Working on a happiness project is easygoing when life is easy. It’s easy to focus on increasing happiness when there aren’t any major hurdles to tackle. It reminds me of Maslow’s Hierarchy if Needs, one does not pass from one level to the next until needs are met. You can’t focus on self-actualization if you don’t have food in your belly and a roof over your head. It’s easy to focus on ways to make your life happier, when in general you are happy. This was my case until last night.
Last night was one of the most difficult nights of my life. I rushed my husband to the hospital ER, as he thought he was having a heart attack. I drug our sleeping girls out of bed in the middle of the night to panic drive a few, very long miles away, scared for what our beautiful future was turning into. Although we were given a diagnosis much less scary than a heart attack, we were given a reminder of what years of difficult military service does to a body, and how those residual effects influence daily life, even when you try to ignore or downplay the symptoms in front of you. We were given the reminder to listen to your body, and take care of it.
This hospital experience will continue to shape my outlook and my perspective of myself, my marriage, my husband, and my outlook on organizational institutions. As I looked around the ER, holding my two toddlers, comforting them and trying to make a nightmare into an adventure, I found myself asking a question over and over, “God, what is the lesson you are trying to teach me?” What am I supposed to be learning from this situation, that I clearly must learn the hard way? I asked myself repeatedly what lesson I must have missed, that now must be taught in a way that is blinding, in my face, in a way I cannot ignore.
To be honest, I keep vacillating between what the lesson must be. It was hard, it is hard, as I go to bed tonight it continues to be hard and brings swells of tears to my eyes. And yet what I keep coming back to, despite all of the horrendous events that have unfolded over the last 48 hours, what I keep coming back to, is gratitude. It sounds crazy but as I sat there waiting for the love of my life to be discharged I found myself overwhelmed with gratitude. Prior to discharge, I sat in the waiting room watching a homeless woman, whom I recognized from previous interactions, struggle as she was told her daughter was killed in an accident. I know no other details than the pain I watched of this woman, whose life struggles I cannot even begin to fathom, break down as she was told of the information of her daughters final resting.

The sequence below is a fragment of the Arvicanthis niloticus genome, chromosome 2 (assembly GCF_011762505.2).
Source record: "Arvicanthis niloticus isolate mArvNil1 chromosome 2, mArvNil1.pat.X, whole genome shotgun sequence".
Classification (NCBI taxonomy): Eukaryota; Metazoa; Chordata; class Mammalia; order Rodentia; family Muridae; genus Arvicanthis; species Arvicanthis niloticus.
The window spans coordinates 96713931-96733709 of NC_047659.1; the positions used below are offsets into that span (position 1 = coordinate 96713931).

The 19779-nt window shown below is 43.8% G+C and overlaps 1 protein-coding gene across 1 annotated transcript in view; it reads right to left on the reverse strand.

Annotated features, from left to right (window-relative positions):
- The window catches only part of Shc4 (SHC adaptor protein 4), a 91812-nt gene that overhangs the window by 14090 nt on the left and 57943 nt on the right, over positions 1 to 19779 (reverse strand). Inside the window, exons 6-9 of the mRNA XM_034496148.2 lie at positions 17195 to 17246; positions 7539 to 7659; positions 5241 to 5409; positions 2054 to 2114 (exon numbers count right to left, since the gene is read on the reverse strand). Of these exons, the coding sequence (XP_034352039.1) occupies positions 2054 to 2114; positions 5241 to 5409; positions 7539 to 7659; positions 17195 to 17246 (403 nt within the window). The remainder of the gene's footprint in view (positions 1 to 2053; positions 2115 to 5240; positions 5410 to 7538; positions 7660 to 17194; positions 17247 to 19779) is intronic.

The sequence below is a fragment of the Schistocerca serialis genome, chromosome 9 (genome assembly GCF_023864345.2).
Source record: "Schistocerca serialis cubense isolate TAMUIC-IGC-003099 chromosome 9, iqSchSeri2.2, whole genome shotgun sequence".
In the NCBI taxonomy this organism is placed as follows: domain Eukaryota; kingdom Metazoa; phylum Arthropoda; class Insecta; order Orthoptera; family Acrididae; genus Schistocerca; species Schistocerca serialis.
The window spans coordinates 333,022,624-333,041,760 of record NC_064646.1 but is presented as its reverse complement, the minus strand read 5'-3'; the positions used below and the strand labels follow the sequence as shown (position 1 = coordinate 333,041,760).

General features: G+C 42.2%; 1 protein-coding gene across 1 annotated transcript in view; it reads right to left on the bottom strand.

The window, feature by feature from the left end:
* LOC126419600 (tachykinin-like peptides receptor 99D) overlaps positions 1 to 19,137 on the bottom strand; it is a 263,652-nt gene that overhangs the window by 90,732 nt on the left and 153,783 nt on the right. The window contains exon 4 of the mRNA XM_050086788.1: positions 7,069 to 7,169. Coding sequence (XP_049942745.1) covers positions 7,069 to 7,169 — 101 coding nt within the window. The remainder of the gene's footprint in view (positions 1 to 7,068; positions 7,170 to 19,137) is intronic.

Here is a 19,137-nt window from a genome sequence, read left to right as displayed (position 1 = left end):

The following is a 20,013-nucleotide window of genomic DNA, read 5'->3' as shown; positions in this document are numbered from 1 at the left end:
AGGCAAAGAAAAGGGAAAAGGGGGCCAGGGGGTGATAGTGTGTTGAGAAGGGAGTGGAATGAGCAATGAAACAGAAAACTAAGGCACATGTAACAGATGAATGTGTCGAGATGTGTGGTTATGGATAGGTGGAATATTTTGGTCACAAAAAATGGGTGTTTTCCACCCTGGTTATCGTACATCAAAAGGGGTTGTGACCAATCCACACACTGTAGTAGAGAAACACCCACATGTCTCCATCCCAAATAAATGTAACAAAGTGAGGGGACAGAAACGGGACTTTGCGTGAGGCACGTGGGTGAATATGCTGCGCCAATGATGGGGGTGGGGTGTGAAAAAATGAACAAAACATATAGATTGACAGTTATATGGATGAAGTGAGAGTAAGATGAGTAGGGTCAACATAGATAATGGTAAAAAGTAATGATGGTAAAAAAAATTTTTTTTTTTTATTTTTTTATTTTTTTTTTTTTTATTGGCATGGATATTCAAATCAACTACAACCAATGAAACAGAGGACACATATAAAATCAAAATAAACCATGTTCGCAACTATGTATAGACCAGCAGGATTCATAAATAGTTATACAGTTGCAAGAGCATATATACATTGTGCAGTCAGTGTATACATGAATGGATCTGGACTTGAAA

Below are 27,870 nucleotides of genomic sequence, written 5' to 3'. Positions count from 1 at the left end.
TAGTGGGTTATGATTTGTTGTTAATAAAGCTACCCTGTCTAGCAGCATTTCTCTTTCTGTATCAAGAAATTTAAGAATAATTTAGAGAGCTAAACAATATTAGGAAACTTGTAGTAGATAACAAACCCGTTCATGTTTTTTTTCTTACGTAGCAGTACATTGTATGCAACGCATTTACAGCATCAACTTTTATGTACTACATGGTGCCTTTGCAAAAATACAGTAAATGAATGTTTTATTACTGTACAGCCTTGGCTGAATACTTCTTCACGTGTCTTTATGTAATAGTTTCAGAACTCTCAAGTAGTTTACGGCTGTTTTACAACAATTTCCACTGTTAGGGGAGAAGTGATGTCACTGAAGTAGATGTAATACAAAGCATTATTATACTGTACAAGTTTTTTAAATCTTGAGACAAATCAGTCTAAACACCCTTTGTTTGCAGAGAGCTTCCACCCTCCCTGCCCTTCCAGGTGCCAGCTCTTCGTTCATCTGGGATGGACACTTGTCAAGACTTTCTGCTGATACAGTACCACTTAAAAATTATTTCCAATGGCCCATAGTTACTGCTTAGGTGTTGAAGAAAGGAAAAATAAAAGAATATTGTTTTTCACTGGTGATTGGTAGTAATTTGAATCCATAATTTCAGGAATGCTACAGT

Throughout everything we went through in this hospital experience, I keep coming back to gratitude. Gratitude for my husbands safety and continued recovery. Gratitude for the friends and family, of which I did not reach out to, and yet I know that as I sat there, as the wee hours of the morning crept into light, I know I could have reached out to any. Gratitude for my family, who when I woke up at 4:30 in the morning with news from the hospital, sprung into action to help ensure everything would be ok; my husband would be ok after everything was said and done.
Through all of this, I’ve asked why more times than I can count, and as my mom reminds me, ‘I may not see right away what the bigger picture is and that it may take a great amount of time,’ I know that this lesson will be learned; not today, and maybe not tomorrow, but as this scenario unfolds, I see more and more of what I need to see. I see the gratitude I need to exude not just in times of prosperity when it is easy, but in times of strife. I see that my attitude, despite how freaking hard an obstacle may seem, contributes not only to my outcome in a situation but those around me. Tonight, as I draw a bath, for my husband, who continues to be in physical pain, I see the beauty in my life. I see everything I have to be grateful for. I see everything I wish that others could share and experience, and I hold it just a little bit tighter.